Curator's Corner

Winter with Edward Willis Redfield

By Karl Cole, posted on Dec 18, 2023

Showing this painting at the beginning of winter is wishful thinking in New England, as we are probably not going to see snow in any great amounts before the end of the year. But the beginning of winter is a good excuse to show an artist who was part of one of my favorite movements: American Impressionism. Edward Redfield was an amazingly prolific painter whose style fluttered between painterly realism and full-blown Impressionism. And the eighteenth of December is his birthday!

Painting by Edward Willis Redfield titled Laurel Run (1916). Landscape of a creek and trees in the snow, painting in white, yellows, and cobalt violet.
Edward Willis Redfield (1869–1965, U.S.), Laurel Run, 1916. Oil on canvas, 38" x 50" (96.5 x 127 cm). Butler Institute of American Art, Youngstown, Ohio. © 2023 Artist or Artist’s Estate. (BIAA-475)


Although known for his many paintings of the environs of his home in New Hope, Pennsylvania, Redfield captured snow scenes—his favorite vehicle for his style—throughout the state. The subject of this work, Laurel Run, is a creek near Wilkes-Barre, Pennsylvania. Redfield emphasizes the cold air of winter by blurring the forms in the background, which is dominated by cobalt violet. This cooling color establishes a form of atmospheric perspective—showing depth by limiting detail and sharpness of forms in the middle ground and background.

Redfield’s large canvases were painted entirely outdoors (en plein air of French Impressionism). He honed his Impressionist style between 1905 and 1906, employing thick, vigorous brushstrokes in a tightly woven layering of multiple colors. For Redfield, executing snow scenes on the spot was as much an exercise in the skillful blending of nuanced blues and purples into shadows on the snow as it was of painting an entire work in one sitting outdoors.

During the last half of the 1800s, painting in America was dominated by the Society of American Artists in New York City and the National Academy of Design. These institutions ruled the art world, and their juries decided who did and did not show at annual exhibitions, just as European academies did. Like the European academies, too, the subject matter and styles sanctioned by the American institutions were history painting, grandiose classicism, and Hudson River School-influenced landscape painting, a sort of romantic realism reminiscent of the Barbizon painters in France. Such traditional styles were rejected by a younger group of artists, members of the Society who looked to France for inspiration in painting during the 1880s.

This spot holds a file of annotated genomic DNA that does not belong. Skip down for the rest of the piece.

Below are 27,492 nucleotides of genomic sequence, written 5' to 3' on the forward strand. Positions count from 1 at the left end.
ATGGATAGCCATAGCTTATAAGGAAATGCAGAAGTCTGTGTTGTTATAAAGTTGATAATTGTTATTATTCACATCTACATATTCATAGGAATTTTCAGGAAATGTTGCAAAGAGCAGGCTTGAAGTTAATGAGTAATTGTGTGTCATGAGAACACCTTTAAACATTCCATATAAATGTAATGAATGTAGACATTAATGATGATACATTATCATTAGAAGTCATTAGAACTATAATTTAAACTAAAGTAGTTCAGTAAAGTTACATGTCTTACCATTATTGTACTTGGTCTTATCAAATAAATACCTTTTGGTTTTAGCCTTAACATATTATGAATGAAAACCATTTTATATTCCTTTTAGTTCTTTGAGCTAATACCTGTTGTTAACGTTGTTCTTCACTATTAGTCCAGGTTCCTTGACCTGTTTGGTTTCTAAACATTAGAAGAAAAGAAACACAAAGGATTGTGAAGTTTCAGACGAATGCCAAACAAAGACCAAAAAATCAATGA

American painters who went to France were inspired by the French Impressionists, as well as expatriate Americans who were painting in Impressionism-influenced styles such as John Singer Sargent (1856–1925), James Abbott McNeill Whistler (1834–1903), and Mary Cassatt (1844–1926). Impressionism was artistically and aesthetically controversial in the 1890s. French Impressionist works had been introduced in exhibits in New York in the 1880s, and they were not well received by critics. By the time of the 1893 Chicago's Columbian Exposition, many painters were working in Impressionist styles, although painting at the time was still dominated by the Barbizon-influenced brown-yellow landscapes of the academic artists.

Born in Delaware, Redfield moved with his family to Philadelphia when he was young. His first exhibited work—a drawing of a cow—was part of a display of school children's artwork at the Philadelphia Centennial Exposition in 1876. Redfield attended art classes and studied under a commercial artist who taught him how to complete an oil and charcoal sketch in an hour, a method he would use throughout his career. The remainder of his training was academic, studying at the Philadelphia Academy of Fine Arts under academic genre and portrait painters Thomas Anschutz (1851–1912) and Thomas Hovenden (1840–1895).

Redfield also spent time with Dark Impressionist painter Robert Henri (1865–1929), the mentor of the Ash Can School. The Dark Impressionist style, characterized by a traditional academic palette with a spotlight-like contrast of light and dark, had a great impact on Redfield's pre-Impressionist works. In 1889, Redfield made his first of many trips to France, which would ultimately lead him to an appreciation of Impressionism.

The landscape studies Redfield executed during his first trip to France inspired him to become a landscape specialist, which he pursued after returning to the U.S. and settling in Center Bridge, Pennsylvania. He became a leading painter of the New Hope Art Colony, which established the Pennsylvania Impressionism school. Redfield painted until he was 75.


Correlations to Davis programs: Explorations in Art 2E Grade 1: 3.5, 4.5; Explorations in Art 2E Grade 2: 1.7, 1.9; Explorations in Art 2E Grade 5: 4.1; Explorations in Art 2E Grade 6: 2.1, 2.4; Experience Art: 4.1; A Personal Journey 2E: 5.4; The Visual Experience 4E: 8.13; Discovering Art History 4E: 13.1